Feds OK Export of Liquefied Natural Gas
Kilzer, Lou, Tribune-Review/Pittsburgh Tribune-Review
A Texas company won approval on Friday to ship 2.2 billion cubic feet a day of liquefied natural gas from a terminal in southwest Louisiana to China and other foreign markets that do not have free trade agreements with the United States.
The Department of Energy gave its approval for Houston-based Cheniere Energy Inc. to ship liquefied natural gas, or LNG, from its Sabine Pass port in Louisiana.
Cheniere Energy shares jumped $2.35, or 30.6 percent, to close at $10.04.
The government action was cheered by Cheniere CEO Charif Souki as giving its "customers the option to purchase or sell LNG from and to the U.S. markets."
"This ability to export natural gas will further stabilize production for U.S. consumers," Souki said.
The action was criticized by Paul Cicio, president of the Industrial Energy Consumers of America, as misguided and predicted it would have a "devastating effect on the price of natural gas in the United States."
Natural gas futures added 12.9 cents to settle at $4.290 per 1,000 cubic feet yesterday, rising after approaching a six-week low on Thursday. The futures are down 40 percent from two years ago.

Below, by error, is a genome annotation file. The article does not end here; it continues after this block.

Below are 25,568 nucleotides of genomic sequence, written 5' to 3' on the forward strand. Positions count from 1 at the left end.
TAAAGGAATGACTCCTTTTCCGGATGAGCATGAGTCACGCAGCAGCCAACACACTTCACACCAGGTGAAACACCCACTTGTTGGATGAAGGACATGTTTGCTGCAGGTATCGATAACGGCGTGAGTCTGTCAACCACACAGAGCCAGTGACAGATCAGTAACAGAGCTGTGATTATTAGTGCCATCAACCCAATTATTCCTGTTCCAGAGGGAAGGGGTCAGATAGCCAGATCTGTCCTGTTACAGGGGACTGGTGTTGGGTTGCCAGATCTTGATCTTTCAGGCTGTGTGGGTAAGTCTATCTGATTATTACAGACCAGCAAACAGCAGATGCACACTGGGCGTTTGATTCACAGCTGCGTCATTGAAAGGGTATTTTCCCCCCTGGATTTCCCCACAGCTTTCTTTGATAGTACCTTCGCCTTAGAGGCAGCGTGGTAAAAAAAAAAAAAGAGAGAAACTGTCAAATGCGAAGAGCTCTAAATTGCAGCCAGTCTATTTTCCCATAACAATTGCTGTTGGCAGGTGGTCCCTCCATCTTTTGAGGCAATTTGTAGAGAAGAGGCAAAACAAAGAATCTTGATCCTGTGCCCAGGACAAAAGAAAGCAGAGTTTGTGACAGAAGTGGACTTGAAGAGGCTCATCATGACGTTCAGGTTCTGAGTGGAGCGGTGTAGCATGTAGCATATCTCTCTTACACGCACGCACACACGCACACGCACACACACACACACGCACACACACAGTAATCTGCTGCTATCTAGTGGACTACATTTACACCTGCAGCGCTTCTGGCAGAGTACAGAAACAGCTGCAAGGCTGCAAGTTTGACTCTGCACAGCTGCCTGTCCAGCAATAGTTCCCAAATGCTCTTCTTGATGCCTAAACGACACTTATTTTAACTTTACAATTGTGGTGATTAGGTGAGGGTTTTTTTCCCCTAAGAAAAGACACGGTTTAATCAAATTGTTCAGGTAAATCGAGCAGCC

Cicio's organization represents American manufacturers that had combined sales last year of $800 billion, according to the group's website. Cicio said his organization is "examining our legal options," and charged that the government decision making was based on studies that were "terrifically flawed."
Only eight years ago, the idea that the United States could become a natural gas exporter was considered nearly impossible. In 2003, the U.S. Energy Information Administration projected increasing deficits in natural gas and the need to build gas importing facilities. …